When I was growing up, Oakland was getting a lot of notoriety. It was poverty stricken, the crime rate was high and, as this was the dawn of rap, all of the difficulties of life on its streets were being articulated in this new and exciting way. Oakland’s danger took on a gritty glamour in this music, made it mythological to me. Somehow, in those years, it didn’t occur to me that it was the same Oakland I went to to watch A’s games, that normal place just a short little car ride away.
As you may have noticed, Oakland is back in the news again lately. Why it’s the most violent of all the Occupy camps is a question for a sociologist and not anything I want to speculate on here; what I want to say is that, just like when I was a kid, the real Oakland is so much different from what you see on TV. It’s on my mind because it’s on TV, I admit, but it’s because it’s looking so apocalyptic and scary in the news that I want to tell you all to go.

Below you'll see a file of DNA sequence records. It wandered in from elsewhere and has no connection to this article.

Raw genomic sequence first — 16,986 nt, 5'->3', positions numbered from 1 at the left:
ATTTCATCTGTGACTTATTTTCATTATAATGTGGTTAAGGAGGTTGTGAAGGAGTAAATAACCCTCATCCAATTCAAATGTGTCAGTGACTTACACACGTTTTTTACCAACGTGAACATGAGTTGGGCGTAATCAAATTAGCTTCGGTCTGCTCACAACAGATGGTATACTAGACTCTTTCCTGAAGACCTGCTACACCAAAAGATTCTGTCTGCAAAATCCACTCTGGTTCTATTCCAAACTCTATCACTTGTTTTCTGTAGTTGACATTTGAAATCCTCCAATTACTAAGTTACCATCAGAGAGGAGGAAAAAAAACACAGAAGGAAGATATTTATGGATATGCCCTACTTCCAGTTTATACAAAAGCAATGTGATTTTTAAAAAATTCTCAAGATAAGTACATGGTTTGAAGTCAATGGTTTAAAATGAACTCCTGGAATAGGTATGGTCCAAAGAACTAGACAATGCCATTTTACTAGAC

I was there yesterday with my brother. It was sunny, and warm enough to take our jackets off. We walked around Lake Merritt, watching birds and joggers, trying to pin down exactly what it is that makes Oakland feel so comfortable. We talked about its diversity, which feels, in a way that I’ve never seen anyplace else, complete. It’s also in this very sweet spot between urban and suburban, where you feel like you get the good things of each, without any of that pesky alienation. It’s affordable. It’s warm. There are views of the bay and the hills.
I’m asking you to go because it’s one of the treasures of the Bay Area and well worth an afternoon’s trip. I’m asking you to go now because it’s a treasure whose small businesses will suffer in the next months because it looks like Armageddon on the nightly news.